Dr. Durga Singer, the assistant professor of pediatric endocrinology at the University of Michigan, visited Oakland University on Thursday, Nov. 8. She opened up two separate dialogues about the current issues women are facing in the science, technology, engineering and math (STEM) fields.
The first discussion was for faculty to talk about being an agent of change for the future generations of women in science and medicine. Leanne DeVreugd, program coordinator in the research office, helped organize the talk. In charge of faculty development programs, she helped Singer organize the faculty discussion from 10—11:30 a.m. in the Lake Huron room.
“A lot of the workshops we do are centered on thinking of ways to help faculty,” she said. “Dr. Singer was interested in figuring out what we do on campus, including the challenges faculty are facing and how we can make improvements.”
Singer thought this discussion shouldn’t be limited to faculty and that students should be able to contribute to the topic of what would benefit them and aid in being successful in these fields. She held a student conversation about careers in science and medicine from 3—4:30 p.m. in 1050 HHB.
She talked to students about the importance of allowing faculty to serve as their mentors, because it is their job. She also stressed the value of asking for help in the case of mistreatment or misogynism on their path to becoming a future STEM professional. She said she owes a lot to her mentors, including Oakland University President Ora Hirsch Pescovitz, who was one of her mentors at the University of Michigan.
“Sometimes people don’t have role models to realize they can push forward in those careers,” Singer said. “It happens often that young girls have one experience that was not necessarily positive, so they fall away from the STEM fields.”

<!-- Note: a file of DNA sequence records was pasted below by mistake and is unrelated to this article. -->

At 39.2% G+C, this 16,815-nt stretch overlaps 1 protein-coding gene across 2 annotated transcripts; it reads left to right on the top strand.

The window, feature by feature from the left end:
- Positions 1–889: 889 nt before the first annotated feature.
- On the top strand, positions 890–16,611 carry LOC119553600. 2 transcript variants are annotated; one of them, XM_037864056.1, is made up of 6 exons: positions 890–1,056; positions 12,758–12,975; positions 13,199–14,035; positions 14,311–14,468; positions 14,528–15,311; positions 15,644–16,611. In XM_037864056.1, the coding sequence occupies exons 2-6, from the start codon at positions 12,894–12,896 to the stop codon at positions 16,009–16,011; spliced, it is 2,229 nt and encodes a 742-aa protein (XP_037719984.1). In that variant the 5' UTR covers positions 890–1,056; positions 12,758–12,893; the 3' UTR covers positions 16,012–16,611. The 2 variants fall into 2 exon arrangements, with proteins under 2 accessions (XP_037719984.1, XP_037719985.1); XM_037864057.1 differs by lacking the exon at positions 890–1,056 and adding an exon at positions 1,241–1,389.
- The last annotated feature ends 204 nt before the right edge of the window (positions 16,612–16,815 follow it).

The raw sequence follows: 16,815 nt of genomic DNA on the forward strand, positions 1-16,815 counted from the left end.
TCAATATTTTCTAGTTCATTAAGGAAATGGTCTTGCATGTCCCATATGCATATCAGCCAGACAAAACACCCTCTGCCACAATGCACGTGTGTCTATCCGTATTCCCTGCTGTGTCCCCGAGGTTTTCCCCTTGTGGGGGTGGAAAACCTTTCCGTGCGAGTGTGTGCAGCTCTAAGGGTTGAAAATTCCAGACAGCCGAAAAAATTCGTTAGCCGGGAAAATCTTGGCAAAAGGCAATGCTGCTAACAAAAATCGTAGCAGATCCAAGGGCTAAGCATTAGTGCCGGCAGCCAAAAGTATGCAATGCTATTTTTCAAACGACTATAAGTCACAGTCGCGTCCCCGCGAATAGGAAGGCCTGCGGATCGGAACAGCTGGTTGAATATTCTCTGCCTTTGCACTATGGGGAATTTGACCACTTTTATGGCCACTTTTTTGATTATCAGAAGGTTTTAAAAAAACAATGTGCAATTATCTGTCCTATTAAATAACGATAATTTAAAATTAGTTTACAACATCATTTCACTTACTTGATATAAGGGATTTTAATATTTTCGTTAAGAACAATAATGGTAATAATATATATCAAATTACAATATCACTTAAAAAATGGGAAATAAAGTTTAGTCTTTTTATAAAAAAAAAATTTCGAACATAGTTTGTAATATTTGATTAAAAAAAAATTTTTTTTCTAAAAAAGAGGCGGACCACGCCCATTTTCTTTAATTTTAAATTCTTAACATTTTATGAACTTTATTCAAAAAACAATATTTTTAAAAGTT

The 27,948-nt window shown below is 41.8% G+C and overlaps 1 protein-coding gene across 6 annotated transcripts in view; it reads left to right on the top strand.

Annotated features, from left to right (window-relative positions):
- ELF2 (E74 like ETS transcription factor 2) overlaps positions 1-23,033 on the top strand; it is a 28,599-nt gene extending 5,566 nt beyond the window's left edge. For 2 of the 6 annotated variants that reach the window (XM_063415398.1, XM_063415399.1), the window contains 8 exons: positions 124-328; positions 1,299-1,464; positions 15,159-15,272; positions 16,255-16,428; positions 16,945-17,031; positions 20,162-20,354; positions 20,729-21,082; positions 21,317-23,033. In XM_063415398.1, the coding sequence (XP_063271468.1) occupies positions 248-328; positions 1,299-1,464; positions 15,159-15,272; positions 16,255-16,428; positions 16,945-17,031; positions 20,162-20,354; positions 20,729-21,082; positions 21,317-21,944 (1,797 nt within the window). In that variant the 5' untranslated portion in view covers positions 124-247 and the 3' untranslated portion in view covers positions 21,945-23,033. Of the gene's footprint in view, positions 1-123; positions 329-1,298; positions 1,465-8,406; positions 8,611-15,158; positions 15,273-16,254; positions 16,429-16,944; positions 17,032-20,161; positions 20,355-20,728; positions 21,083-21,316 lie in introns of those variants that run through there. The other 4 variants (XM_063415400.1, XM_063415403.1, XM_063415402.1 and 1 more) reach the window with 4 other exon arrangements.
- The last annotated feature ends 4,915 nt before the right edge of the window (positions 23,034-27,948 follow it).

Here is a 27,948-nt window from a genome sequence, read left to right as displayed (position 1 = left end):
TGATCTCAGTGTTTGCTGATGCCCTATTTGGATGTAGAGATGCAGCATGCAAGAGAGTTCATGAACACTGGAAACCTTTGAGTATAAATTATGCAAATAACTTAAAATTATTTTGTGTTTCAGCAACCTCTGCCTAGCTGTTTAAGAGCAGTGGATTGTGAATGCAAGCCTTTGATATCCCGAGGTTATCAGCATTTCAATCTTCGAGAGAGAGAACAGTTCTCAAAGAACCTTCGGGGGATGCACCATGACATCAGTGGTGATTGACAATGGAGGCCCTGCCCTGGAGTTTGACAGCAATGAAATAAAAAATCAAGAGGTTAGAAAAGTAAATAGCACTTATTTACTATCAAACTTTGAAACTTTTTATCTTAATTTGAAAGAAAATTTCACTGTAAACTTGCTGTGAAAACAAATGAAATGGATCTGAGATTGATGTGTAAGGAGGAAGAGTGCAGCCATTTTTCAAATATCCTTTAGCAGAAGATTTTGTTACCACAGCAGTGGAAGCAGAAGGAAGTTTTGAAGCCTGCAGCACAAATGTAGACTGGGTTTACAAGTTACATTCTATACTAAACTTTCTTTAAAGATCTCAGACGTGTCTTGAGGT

Singer also gave insight to why she chose a career in the medical field. She stated that she has always had a long-standing interest in pediatrics because she loves helping children. She said she always knew she would end up in this general field since she began taking basic science classes and from growing up observing her mother, who is also a pediatrician.
“I’m not promoting that everyone should go into science, but if you tend to gravitate toward those fields, don’t give up,” she said. “Follow your passions. They are worth pursuing.”
Talking about her experiences in the field with gender biases and how women can overcome the feeling of self-doubt, Singer described her encounters with blatant discrepancies in the past being a female in a STEM-related field. She stated that still, even now, there is subtle unconscious sexism that occurs.
She reported that she still faces bias in terms of being promoted or nominated for certain things and there are still issues that women face in networking. Sometimes even in a basic science meeting, she finds it can hard to be taken seriously as a pediatrician.
“Together, we can work together to overcome these biases,” Singer said.